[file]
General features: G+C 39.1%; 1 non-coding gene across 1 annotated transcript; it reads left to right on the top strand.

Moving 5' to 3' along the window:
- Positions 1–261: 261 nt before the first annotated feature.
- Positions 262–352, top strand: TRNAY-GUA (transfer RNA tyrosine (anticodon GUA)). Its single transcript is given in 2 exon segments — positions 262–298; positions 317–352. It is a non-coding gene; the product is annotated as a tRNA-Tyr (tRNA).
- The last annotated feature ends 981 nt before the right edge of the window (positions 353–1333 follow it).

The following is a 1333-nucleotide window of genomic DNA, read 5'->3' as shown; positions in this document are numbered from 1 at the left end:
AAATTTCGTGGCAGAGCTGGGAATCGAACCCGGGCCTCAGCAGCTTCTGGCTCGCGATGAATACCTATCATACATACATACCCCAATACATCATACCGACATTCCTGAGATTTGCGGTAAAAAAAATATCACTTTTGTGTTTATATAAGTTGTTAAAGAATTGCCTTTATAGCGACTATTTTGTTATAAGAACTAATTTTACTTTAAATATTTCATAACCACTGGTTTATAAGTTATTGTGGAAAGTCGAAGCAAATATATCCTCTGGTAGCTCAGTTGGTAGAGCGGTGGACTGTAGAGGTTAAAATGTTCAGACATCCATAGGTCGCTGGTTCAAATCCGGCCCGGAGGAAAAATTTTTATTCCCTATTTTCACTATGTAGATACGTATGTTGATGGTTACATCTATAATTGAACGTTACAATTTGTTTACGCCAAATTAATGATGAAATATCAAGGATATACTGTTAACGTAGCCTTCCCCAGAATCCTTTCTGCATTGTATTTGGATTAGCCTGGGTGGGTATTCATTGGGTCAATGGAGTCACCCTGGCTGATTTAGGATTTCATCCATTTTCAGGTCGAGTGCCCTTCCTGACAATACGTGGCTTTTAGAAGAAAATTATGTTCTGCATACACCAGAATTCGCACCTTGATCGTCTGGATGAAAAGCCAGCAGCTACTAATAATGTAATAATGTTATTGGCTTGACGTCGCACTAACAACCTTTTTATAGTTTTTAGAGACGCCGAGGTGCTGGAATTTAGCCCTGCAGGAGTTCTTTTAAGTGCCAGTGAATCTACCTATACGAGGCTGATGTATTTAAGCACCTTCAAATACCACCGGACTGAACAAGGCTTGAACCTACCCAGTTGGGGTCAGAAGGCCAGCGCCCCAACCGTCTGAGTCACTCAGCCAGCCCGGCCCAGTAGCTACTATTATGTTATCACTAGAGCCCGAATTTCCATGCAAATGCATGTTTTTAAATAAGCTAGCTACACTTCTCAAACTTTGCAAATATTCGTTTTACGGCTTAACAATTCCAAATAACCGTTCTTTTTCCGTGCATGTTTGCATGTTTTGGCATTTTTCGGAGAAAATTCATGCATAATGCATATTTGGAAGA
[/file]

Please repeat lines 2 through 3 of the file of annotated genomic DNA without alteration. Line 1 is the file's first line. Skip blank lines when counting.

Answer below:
Moving 5' to 3' along the window:
- Positions 1–261: 261 nt before the first annotated feature.